Ask Chargers fans to dole out blame for the car wreck that has been the 2012 season, and head coach Norv Turner likely would get the brunt, followed by GM A.J. Smith. Heck, those two might share all the blame, with maybe some going above their heads to owner Dean Spanos.
The front-office and coaching failures have been on full display this season in San Diego, as the Chargers are heading for a third consecutive postseason at home and are well on their way for their first losing season since 2003.
Turner and Smith didn’t get any help from their franchise quarterback, Philip Rivers, who in turn, it can be argued, didn’t get much help at all from the parts around him. But the great quarterbacks make their teammates better, and that cannot be said about Rivers this season.
In 2011, Rivers threw a career-high 20 interceptions and entered this season intent on rectifying that. The mood around San Diego was positive in the summer. Smith signed WRs Eddie Royal and Robert Meachem to add to Rivers’ arsenal, TE Antonio Gates looked rejuvenated and expectations were through the roof for RB Ryan Mathews.
All was well in the Chargers’ first two games, going 2-0, as Rivers threw four touchdowns and only one interception. Those two teams, though, the Raiders and Titans, have a combined record of 7-17.
The downward spiral began in the fourth quarter of the Chargers’ Week Five game against the Saints, and didn’t stop, save for a 31-13 win over the woeful Chiefs in Week 10. A common thread in the losses is how they have ended — on a Rivers turnover. Rivers has thrown 15 interceptions — he is on pace to surpass last year’s career mark — and lost five fumbles. Most notably, 13 of his 20 turnovers have occurred in the fourth quarter, sealing the Chargers’ fate in close games. He leads the league with nine fourth-quarter picks.
Since drafting Eli Manning, then acquiring Rivers shortly thereafter on Draft Day 2004, the Chargers have used two draft picks on quarterbacks — a third-rounder on Charlie Whitehurst in 2006 and a fifth-round pick on Jonathan Crompton in 2010. Whitehurst rejoined the team this offseason and is Rivers’ backup after a failed tenure as the Seahawks’ starter. Meanwhile, Crompton has never played in an NFL game.
The Chargers have benefited from Rivers’ success and durability — he has started every game since 2006, playing well in the majority of them, giving the franchise no reason to invest in more than a capable backup. With a new head coach and offensive staff likely coming in, combined with another year of Rivers’ struggles, it might be time for the Chargers to seriously look for his successor in April.
Looking at San Diego’s roster, there are not a lot of high-priority holes to fill. The O-line could use some major upgrades, but if it was healthy all season long — I'm looking at you, Jared Gaither — it would have held up better. The defensive front seven is very good and young, with budding stars Corey Liuget and Donald Butler. The corners are getting up there in age, but the Chargers have youngsters Marcus Gilchrist and Shareece Wright waiting in the wings.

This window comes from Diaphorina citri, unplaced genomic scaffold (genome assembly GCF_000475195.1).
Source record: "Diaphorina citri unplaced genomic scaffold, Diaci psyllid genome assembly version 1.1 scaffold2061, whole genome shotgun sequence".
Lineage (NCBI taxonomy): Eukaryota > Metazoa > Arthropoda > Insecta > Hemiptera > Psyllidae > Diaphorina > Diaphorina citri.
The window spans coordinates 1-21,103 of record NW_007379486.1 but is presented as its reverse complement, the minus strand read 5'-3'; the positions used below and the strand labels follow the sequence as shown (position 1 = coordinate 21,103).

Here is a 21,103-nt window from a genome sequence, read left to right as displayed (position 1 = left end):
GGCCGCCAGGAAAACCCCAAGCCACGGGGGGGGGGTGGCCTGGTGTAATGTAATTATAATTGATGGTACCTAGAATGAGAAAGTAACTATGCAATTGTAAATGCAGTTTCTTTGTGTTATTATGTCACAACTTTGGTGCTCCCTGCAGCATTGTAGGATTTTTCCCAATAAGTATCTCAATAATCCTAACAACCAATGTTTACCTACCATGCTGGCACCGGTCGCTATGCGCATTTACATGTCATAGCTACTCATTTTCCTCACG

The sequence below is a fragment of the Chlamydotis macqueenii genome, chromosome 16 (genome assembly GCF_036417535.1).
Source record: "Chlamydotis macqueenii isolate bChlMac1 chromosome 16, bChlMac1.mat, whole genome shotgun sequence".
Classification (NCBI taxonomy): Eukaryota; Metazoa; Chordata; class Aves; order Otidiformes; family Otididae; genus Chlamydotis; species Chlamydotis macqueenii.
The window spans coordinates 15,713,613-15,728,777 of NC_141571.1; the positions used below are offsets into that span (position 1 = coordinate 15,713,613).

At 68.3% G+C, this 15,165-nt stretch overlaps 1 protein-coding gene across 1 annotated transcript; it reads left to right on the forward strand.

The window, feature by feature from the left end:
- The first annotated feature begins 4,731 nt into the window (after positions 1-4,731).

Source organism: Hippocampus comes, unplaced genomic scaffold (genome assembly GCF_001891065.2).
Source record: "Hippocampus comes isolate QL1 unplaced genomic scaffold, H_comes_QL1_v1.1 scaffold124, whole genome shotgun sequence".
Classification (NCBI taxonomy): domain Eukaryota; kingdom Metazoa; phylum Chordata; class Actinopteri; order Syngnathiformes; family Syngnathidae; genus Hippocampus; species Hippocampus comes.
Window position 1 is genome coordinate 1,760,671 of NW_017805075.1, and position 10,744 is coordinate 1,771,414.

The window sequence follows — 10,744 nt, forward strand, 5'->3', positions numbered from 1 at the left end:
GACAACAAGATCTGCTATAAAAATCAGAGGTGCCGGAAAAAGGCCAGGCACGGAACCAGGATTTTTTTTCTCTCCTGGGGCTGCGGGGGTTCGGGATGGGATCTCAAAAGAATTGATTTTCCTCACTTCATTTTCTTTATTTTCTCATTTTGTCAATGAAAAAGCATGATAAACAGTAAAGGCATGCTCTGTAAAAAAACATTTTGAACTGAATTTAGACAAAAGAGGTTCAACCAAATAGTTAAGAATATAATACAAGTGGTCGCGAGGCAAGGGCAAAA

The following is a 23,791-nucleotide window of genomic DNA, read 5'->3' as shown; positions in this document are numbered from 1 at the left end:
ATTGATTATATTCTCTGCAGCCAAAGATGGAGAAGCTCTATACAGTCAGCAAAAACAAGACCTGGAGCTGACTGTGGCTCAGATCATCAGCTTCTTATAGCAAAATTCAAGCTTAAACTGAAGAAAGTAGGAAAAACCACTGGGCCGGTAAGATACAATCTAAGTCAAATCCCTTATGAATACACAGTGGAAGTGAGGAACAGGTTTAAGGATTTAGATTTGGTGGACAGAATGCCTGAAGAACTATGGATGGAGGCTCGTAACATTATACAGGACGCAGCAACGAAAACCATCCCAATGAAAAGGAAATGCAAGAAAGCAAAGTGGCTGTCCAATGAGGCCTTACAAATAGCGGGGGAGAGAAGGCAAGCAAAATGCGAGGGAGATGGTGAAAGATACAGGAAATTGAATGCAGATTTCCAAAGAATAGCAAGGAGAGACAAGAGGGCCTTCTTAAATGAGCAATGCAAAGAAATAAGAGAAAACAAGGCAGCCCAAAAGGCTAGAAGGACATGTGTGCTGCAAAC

Malcom Floyd, Danario Alexander and Vincent Brown — who has not played this season because of an ankle injury — are a solid foundation at receiver. Mathews has disappointed this season, but he still should be the running back of the future.
Rivers will be the Chargers’ starting quarterback in 2013, and maybe a new coaching staff is what he needs to rediscover his Pro Bowl form. The prevailing thought in August was that the fact that the Chargers were finally under the radar, the offense would go out and surprise people. Instead, it ranks 26th in the NFL — the Chargers haven’t ranked worse than 20th in total offense since 2000 and were first in 2010 — and Rivers has his second-lowest passer rating since becoming a starter in 2006 — 85.1.
Rivers has been with Turner since 2007, though, and a brand new coach and offensive philosophy could have a negative impact — though, it’s hard to envision things being worse than they have been this season.
In his career as a starter, Rivers has never had to worry about his job, and he’s never needed to. The problems with the Chargers this season do go beyond their signalcaller, and things won’t be easier in Week 14 with three O-line starters sitting out with injuries.
Fans long ago ran out of patience for Turner, and for all the success Rivers has had in his career, his play has been the complete opposite of clutch this season. Having a backup better than Whitehurst to be not only an heir apparent, but also someone who can apply a little pressure, wouldn’t be a bad thing for the 2013 Chargers.
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